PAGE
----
by Ian Mann
March 17, 2023
Kansas Smitty’s most mature and varied offering to date. The music is impressively varied in terms of style, colour, rhythm and texture and both the writing and the playing is excellent throughout.
“We’re Not In Kansas Anymore”
(Ever Records EVER103CD)
Giacomo Smith – alto sax, clarinets, Alec Harper – tenor sax, flute, Dylan Jones – trumpet, Laura Jurd – trumpet, David Archer – guitar, Joe Webb – piano, Ferg Ireland – bass, Will Cleasby drums
A rather late review for the latest album from Kansas Smitty’s, which originally appeared in October 2022. It represents the band’s fifth studio album and follows 2020’s impressive “Things Happened Here” (also Ever Records), which is reviewed here;
Kansas Smitty’s is he brainchild of the Italian/American saxophonist and clarinettist Giacomo Smith. Born in Italy, raised in upstate New York and now a fully professional jazz musician in the UK Smith is an interesting character with degrees in classical clarinet performance from the North American Universities of Boston and McGill (Montreal). He first moved to the UK in 2011 to work in Boston University’s London Programmes administrative office, but spent his evenings absorbing himself in the London jazz scene, playing with many of the UK’s leading jazz musicians before eventually turning pro in 2013 and concentrating on the music full time.
It was then that he formed the band that was to become Kansas Smitty’s, a group of young musicians with an interest in a broad range of jazz styles. Styling themselves as a kind of musical collective the band subsequently opened its own bar and music venue, also called Kansas Smitty’s, in Broadway Market, Hackney, East London.
For five years the basement venue played host to many of the emerging stars of the young and vibrant London jazz scene including saxophonists Nubya Garcia and Shabaka Hutchings, keyboard player Joe Armon Jones, drummer Moses Boyd and many more. The rise of Kansas Smitty’s has coincided with that of South London’s Steam Down venue, with much cross fertilisation occurring between the two scenes.
Unfortunately the Covid pandemic meant that Kansas Smitty’s had to cease as a music venue, although the band itself continues. During lockdown the Smitty’s crew established KSTV, a new, award winning online space for live jazz that allowed the band members to collaborate remotely with other musicians, among them trumpeter Laura Jurd who returns the favour by appearing on this new recording.
In 2022 I witnessed a performance by the band at that year’s Cheltenham Jazz Festival. It was a good musical performance marred by the poor acoustics of the Town Hall venue, always a difficult location in which to obtain a good live sound. The core line up was joined by Jurd and by the American guitarist / vocalist Sam Amidon in a set that included a number of items from “Things Happened Here” plus a few of newer tunes, notably “Skyline”, “Sunday Davidson” and “Cha U Kao”, that appear on this latest recording. My account of this performance can be found as part of my Festival coverage here;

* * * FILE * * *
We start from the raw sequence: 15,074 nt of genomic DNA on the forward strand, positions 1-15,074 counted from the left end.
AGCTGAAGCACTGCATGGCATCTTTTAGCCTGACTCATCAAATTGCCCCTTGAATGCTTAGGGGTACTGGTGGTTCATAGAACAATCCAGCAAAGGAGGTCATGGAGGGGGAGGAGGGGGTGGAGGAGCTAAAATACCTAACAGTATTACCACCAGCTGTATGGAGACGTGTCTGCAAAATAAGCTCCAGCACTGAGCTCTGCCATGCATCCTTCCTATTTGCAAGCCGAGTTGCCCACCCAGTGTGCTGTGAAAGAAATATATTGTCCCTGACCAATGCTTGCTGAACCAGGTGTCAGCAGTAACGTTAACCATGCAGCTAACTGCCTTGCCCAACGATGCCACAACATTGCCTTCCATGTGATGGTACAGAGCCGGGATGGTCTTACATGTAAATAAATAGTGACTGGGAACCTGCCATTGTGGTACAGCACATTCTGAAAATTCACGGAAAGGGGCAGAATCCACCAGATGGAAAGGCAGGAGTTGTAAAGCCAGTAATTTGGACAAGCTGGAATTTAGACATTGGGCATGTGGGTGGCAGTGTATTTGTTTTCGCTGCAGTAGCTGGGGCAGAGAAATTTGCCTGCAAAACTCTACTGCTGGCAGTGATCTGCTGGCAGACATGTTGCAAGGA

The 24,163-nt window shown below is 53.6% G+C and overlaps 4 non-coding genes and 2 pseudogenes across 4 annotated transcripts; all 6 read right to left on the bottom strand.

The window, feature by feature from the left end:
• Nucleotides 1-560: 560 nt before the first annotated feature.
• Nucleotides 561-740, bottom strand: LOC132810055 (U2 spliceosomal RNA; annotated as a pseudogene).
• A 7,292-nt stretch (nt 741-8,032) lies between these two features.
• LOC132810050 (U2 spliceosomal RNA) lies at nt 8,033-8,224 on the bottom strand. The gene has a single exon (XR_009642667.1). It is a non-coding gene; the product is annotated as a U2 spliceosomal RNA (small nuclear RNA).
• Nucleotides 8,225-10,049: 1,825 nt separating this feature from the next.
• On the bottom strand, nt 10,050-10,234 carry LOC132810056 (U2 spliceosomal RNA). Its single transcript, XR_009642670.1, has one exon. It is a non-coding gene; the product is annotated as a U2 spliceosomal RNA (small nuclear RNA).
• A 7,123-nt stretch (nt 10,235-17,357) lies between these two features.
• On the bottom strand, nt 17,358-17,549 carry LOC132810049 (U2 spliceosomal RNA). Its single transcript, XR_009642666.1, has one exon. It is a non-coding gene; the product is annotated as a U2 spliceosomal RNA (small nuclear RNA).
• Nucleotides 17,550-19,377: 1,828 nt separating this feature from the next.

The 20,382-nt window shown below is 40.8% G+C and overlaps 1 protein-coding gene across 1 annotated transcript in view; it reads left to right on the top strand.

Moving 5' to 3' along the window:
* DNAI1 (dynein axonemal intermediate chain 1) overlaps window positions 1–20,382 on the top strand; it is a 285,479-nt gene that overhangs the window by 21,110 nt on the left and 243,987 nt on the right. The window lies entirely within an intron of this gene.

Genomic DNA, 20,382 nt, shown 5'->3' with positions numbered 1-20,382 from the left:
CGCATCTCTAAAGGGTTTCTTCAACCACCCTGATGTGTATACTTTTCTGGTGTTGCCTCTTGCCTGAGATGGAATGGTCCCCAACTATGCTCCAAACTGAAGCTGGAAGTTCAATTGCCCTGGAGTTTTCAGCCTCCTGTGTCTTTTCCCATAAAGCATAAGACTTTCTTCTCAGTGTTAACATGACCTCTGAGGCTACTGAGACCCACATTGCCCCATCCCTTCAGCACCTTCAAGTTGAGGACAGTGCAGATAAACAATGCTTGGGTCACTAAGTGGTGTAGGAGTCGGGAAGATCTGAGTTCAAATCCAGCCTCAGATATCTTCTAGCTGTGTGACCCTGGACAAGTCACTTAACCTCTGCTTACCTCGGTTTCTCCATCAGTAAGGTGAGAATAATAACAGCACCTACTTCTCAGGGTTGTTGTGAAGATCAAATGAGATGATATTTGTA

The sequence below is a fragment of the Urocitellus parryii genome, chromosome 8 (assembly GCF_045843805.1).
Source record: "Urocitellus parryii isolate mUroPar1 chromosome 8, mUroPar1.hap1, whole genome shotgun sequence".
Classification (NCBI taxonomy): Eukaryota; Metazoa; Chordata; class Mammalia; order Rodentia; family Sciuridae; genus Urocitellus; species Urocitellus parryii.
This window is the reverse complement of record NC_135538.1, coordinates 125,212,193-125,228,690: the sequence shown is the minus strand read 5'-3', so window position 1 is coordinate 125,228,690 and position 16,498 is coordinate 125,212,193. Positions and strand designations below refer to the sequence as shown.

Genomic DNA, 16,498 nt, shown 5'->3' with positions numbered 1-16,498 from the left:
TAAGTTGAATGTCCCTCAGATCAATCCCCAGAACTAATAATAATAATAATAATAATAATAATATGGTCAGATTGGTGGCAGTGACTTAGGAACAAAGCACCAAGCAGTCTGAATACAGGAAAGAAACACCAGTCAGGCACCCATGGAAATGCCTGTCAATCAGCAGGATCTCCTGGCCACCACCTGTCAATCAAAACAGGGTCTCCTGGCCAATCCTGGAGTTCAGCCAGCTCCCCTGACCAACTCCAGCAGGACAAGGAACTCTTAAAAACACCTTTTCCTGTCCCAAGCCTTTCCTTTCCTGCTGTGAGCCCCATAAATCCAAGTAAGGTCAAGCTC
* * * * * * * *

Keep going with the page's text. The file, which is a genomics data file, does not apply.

Prior to Smitty’s Cheltenham Festival appearance I had previously seen Smith performing, exclusively on clarinet, as part a one off quartet featuring guitarists Remi Harris and Denny Ilett and bassist Simon Smith (no relation) in October 2017 at The Hatch, Harris’ venue in rural Worcestershire. That show, with its focus on swing and gypsy standards, confirmed Giacomo’s undoubted abilities as a player and was a cut above most performances of that type and my account of a remarkable evening can be read here;
That performance, plus the Kansas Smitty’s name, led me to assume that the group was basically a revivalist outfit with the emphasis on swing and trad. Being generally inclined to more contemporary styles of jazz I still didn’t rush to check out the Kansas Smitty’s House Band as they were then still known.
It wasn’t really until I heard “Things Happened Here” that I found out that there was far more to them than that. The album had a surprisingly contemporary sound and overall I was very impressed with it, hence my determination to check them out live at Cheltenham, a Festival with whom they have established very strong links.
“We’re Not In Kansas Anymore” finds the band building upon the success of “Things Happened Here” and also moving further and further away from their swing and trad roots as Smith’s album liner notes explain;
“I’m not from Kansas, nor have I been there. On top of that no-one in the band has ever been to Kansas. Even better Kansas City isn’t even in Kansas. So what have we been on about for all these years?
Kansas City is where jazz grew up. Soloists were encouraged to express themselves in jam sessions that ran for hours on end. String basses walked four beats and drummers banged on hi-hats. Count Basie refined swing and Charlie Parker invented bebop. This was the music that brought Kansas Smitty’s together and gave us our name.
It’s been a decade since we formed the band. We’ve taken our foundation in KC jazz far from its roots. It’s up to you to decide where you let your mind go while listening. But one thing’s for sure, we’re not in Kansas anymore”.